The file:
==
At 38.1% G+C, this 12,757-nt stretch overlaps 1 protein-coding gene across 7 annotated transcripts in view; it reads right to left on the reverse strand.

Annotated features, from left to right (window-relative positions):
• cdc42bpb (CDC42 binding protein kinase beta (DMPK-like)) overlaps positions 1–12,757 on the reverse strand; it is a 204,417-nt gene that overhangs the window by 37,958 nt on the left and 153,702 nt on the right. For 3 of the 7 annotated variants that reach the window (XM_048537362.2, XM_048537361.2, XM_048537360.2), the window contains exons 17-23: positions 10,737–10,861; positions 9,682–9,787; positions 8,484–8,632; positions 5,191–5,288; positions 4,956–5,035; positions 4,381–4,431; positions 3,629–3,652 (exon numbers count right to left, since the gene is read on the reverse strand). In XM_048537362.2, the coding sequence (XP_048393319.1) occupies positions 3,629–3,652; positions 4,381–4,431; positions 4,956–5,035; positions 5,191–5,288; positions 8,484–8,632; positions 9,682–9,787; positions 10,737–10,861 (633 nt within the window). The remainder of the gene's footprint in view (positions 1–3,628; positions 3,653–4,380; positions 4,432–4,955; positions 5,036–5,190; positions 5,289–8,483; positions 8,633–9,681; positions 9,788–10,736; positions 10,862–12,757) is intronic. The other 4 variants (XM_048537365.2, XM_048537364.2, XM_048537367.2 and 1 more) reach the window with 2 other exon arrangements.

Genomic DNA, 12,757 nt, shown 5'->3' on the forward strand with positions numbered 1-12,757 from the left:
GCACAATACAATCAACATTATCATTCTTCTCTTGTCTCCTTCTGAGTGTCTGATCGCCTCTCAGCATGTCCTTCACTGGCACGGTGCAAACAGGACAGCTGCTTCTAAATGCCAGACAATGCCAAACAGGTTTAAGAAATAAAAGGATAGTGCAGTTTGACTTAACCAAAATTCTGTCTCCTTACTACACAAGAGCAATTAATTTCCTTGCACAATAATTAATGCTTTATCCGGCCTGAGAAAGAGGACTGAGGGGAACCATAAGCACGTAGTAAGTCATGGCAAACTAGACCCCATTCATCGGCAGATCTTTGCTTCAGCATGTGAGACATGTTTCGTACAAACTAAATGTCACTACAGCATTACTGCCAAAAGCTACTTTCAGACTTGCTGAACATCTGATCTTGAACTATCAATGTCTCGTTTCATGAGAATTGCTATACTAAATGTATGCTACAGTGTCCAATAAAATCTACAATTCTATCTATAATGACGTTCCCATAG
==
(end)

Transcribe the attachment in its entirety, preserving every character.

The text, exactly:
At 38.1% G+C, this 12,757-nt stretch overlaps 1 protein-coding gene across 7 annotated transcripts in view; it reads right to left on the reverse strand.

Annotated features, from left to right (window-relative positions):
• cdc42bpb (CDC42 binding protein kinase beta (DMPK-like)) overlaps positions 1–12,757 on the reverse strand; it is a 204,417-nt gene that overhangs the window by 37,958 nt on the left and 153,702 nt on the right. For 3 of the 7 annotated variants that reach the window (XM_048537362.2, XM_048537361.2, XM_048537360.2), the window contains exons 17-23: positions 10,737–10,861; positions 9,682–9,787; positions 8,484–8,632; positions 5,191–5,288; positions 4,956–5,035; positions 4,381–4,431; positions 3,629–3,652 (exon numbers count right to left, since the gene is read on the reverse strand). In XM_048537362.2, the coding sequence (XP_048393319.1) occupies positions 3,629–3,652; positions 4,381–4,431; positions 4,956–5,035; positions 5,191–5,288; positions 8,484–8,632; positions 9,682–9,787; positions 10,737–10,861 (633 nt within the window). The remainder of the gene's footprint in view (positions 1–3,628; positions 3,653–4,380; positions 4,432–4,955; positions 5,036–5,190; positions 5,289–8,483; positions 8,633–9,681; positions 9,788–10,736; positions 10,862–12,757) is intronic. The other 4 variants (XM_048537365.2, XM_048537364.2, XM_048537367.2 and 1 more) reach the window with 2 other exon arrangements.

Genomic DNA, 12,757 nt, shown 5'->3' on the forward strand with positions numbered 1-12,757 from the left:
GCACAATACAATCAACATTATCATTCTTCTCTTGTCTCCTTCTGAGTGTCTGATCGCCTCTCAGCATGTCCTTCACTGGCACGGTGCAAACAGGACAGCTGCTTCTAAATGCCAGACAATGCCAAACAGGTTTAAGAAATAAAAGGATAGTGCAGTTTGACTTAACCAAAATTCTGTCTCCTTACTACACAAGAGCAATTAATTTCCTTGCACAATAATTAATGCTTTATCCGGCCTGAGAAAGAGGACTGAGGGGAACCATAAGCACGTAGTAAGTCATGGCAAACTAGACCCCATTCATCGGCAGATCTTTGCTTCAGCATGTGAGACATGTTTCGTACAAACTAAATGTCACTACAGCATTACTGCCAAAAGCTACTTTCAGACTTGCTGAACATCTGATCTTGAACTATCAATGTCTCGTTTCATGAGAATTGCTATACTAAATGTATGCTACAGTGTCCAATAAAATCTACAATTCTATCTATAATGACGTTCCCATAG